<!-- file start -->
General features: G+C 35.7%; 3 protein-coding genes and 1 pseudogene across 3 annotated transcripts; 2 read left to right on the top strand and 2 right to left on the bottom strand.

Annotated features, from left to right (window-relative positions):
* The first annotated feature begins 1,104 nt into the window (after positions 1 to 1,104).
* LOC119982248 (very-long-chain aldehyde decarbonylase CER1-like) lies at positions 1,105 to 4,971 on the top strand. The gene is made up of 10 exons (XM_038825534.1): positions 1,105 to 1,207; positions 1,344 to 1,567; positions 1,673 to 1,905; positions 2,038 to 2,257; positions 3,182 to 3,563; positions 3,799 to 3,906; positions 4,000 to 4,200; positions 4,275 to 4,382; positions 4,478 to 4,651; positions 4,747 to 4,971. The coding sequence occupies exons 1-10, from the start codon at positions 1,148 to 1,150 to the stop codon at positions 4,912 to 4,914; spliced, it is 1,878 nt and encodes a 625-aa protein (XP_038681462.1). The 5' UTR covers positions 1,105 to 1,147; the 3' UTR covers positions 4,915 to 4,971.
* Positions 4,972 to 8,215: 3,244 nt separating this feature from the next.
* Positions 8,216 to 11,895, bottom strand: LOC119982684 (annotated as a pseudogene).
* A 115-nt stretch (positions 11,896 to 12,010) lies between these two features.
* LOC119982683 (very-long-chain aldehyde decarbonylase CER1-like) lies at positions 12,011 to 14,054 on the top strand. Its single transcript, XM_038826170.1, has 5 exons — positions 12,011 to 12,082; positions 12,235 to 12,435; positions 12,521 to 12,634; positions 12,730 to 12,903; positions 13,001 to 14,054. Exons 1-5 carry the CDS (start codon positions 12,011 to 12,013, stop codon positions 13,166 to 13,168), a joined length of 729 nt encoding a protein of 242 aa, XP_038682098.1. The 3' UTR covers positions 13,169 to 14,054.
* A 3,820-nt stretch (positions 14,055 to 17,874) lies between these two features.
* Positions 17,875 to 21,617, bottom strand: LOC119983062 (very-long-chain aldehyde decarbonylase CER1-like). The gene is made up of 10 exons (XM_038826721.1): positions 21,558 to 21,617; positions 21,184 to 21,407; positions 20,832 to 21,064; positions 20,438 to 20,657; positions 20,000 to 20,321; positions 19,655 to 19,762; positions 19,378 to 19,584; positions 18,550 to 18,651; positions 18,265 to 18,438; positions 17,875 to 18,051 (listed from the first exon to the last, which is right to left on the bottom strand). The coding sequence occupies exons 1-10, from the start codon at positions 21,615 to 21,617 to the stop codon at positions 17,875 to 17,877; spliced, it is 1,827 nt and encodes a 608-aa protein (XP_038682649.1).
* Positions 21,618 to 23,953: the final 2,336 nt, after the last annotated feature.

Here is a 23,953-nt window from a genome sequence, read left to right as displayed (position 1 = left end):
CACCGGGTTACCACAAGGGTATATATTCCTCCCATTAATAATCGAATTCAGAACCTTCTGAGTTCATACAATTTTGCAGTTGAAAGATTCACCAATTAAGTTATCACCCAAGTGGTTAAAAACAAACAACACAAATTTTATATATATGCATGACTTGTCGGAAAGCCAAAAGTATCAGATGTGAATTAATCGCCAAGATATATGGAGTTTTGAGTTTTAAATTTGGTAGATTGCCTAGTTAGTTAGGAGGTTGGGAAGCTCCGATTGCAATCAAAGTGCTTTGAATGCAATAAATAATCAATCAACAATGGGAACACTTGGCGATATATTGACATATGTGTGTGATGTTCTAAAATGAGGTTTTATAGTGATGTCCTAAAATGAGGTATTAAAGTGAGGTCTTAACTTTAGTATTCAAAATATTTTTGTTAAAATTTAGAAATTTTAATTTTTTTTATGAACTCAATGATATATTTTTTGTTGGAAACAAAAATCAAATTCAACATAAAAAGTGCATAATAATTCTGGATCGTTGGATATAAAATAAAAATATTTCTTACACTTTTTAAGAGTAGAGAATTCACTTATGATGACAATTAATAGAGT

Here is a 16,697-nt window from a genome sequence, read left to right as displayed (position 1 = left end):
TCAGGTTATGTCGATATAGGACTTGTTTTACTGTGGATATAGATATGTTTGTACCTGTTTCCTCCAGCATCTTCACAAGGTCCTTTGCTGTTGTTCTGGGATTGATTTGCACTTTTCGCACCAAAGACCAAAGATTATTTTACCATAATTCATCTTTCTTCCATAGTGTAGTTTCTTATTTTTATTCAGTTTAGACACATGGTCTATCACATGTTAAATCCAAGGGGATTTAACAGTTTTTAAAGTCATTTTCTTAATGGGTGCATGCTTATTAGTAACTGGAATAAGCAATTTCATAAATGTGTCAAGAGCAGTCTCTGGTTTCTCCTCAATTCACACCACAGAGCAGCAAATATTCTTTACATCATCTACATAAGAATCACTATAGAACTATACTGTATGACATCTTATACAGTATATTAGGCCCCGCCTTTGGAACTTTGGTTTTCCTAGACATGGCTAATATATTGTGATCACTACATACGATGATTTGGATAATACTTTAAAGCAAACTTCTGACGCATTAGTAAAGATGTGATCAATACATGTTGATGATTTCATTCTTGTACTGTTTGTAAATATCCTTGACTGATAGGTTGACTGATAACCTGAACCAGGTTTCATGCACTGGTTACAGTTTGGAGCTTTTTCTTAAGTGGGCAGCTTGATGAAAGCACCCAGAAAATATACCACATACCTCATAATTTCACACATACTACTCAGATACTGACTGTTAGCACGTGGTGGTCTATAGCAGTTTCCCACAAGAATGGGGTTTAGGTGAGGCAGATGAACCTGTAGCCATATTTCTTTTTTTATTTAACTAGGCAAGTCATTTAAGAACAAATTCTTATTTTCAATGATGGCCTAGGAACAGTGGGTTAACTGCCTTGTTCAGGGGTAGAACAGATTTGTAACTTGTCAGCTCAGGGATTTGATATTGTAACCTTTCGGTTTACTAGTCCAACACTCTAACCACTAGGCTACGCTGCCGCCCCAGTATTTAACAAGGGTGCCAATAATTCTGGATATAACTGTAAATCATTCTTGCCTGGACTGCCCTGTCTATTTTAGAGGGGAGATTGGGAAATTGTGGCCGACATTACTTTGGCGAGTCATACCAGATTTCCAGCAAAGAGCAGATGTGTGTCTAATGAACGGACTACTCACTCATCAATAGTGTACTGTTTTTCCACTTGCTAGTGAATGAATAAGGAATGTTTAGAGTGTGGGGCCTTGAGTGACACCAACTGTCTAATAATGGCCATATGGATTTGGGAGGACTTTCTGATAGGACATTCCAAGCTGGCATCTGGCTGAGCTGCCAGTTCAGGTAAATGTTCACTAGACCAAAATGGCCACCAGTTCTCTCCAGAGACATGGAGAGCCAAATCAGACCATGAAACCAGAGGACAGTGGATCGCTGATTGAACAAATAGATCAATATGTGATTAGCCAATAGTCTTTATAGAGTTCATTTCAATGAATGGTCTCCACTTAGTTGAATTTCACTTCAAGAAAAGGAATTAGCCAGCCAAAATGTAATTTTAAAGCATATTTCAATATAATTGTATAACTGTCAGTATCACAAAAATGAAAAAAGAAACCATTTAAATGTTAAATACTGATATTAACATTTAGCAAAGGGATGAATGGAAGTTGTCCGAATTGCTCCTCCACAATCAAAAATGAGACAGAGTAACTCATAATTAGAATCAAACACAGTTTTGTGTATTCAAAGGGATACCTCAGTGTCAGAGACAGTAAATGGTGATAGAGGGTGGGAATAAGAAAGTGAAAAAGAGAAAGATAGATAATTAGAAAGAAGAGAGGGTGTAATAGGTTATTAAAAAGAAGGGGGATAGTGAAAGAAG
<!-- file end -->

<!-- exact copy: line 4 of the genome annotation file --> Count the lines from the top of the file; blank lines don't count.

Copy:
* LOC119982248 (very-long-chain aldehyde decarbonylase CER1-like) lies at positions 1,105 to 4,971 on the top strand. The gene is made up of 10 exons (XM_038825534.1): positions 1,105 to 1,207; positions 1,344 to 1,567; positions 1,673 to 1,905; positions 2,038 to 2,257; positions 3,182 to 3,563; positions 3,799 to 3,906; positions 4,000 to 4,200; positions 4,275 to 4,382; positions 4,478 to 4,651; positions 4,747 to 4,971. The coding sequence occupies exons 1-10, from the start codon at positions 1,148 to 1,150 to the stop codon at positions 4,912 to 4,914; spliced, it is 1,878 nt and encodes a 625-aa protein (XP_038681462.1). The 5' UTR covers positions 1,105 to 1,147; the 3' UTR covers positions 4,915 to 4,971.